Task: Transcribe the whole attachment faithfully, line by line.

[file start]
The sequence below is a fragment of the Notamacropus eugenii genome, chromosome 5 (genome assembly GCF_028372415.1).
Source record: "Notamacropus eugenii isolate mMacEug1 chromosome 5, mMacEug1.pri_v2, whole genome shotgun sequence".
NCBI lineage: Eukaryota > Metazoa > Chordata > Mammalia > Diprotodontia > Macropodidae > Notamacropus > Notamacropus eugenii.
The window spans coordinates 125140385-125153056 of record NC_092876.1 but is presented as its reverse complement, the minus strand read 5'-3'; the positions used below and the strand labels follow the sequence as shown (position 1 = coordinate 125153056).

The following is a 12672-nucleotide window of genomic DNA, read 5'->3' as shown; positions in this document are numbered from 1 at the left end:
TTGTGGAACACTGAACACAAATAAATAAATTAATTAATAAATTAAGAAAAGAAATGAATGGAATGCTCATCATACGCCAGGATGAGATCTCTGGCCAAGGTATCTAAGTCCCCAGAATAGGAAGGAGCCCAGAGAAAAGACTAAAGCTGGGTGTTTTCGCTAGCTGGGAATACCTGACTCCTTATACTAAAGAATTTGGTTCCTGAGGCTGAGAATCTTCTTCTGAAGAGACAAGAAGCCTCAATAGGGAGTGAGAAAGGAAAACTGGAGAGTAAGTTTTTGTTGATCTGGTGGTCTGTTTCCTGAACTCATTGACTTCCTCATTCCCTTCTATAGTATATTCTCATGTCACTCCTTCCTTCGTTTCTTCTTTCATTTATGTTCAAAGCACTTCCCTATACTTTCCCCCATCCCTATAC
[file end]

The sequence below is a fragment of the Notamacropus eugenii genome, chromosome 5 (genome assembly GCF_028372415.1).
Source record: "Notamacropus eugenii isolate mMacEug1 chromosome 5, mMacEug1.pri_v2, whole genome shotgun sequence".
NCBI lineage: Eukaryota > Metazoa > Chordata > Mammalia > Diprotodontia > Macropodidae > Notamacropus > Notamacropus eugenii.
The window spans coordinates 125140385-125153056 of record NC_092876.1 but is presented as its reverse complement, the minus strand read 5'-3'; the positions used below and the strand labels follow the sequence as shown (position 1 = coordinate 125153056).

The following is a 12672-nucleotide window of genomic DNA, read 5'->3' as shown; positions in this document are numbered from 1 at the left end:
TTGTGGAACACTGAACACAAATAAATAAATTAATTAATAAATTAAGAAAAGAAATGAATGGAATGCTCATCATACGCCAGGATGAGATCTCTGGCCAAGGTATCTAAGTCCCCAGAATAGGAAGGAGCCCAGAGAAAAGACTAAAGCTGGGTGTTTTCGCTAGCTGGGAATACCTGACTCCTTATACTAAAGAATTTGGTTCCTGAGGCTGAGAATCTTCTTCTGAAGAGACAAGAAGCCTCAATAGGGAGTGAGAAAGGAAAACTGGAGAGTAAGTTTTTGTTGATCTGGTGGTCTGTTTCCTGAACTCATTGACTTCCTCATTCCCTTCTATAGTATATTCTCATGTCACTCCTTCCTTCGTTTCTTCTTTCATTTATGTTCAAAGCACTTCCCTATACTTTCCCCCATCCCTATAC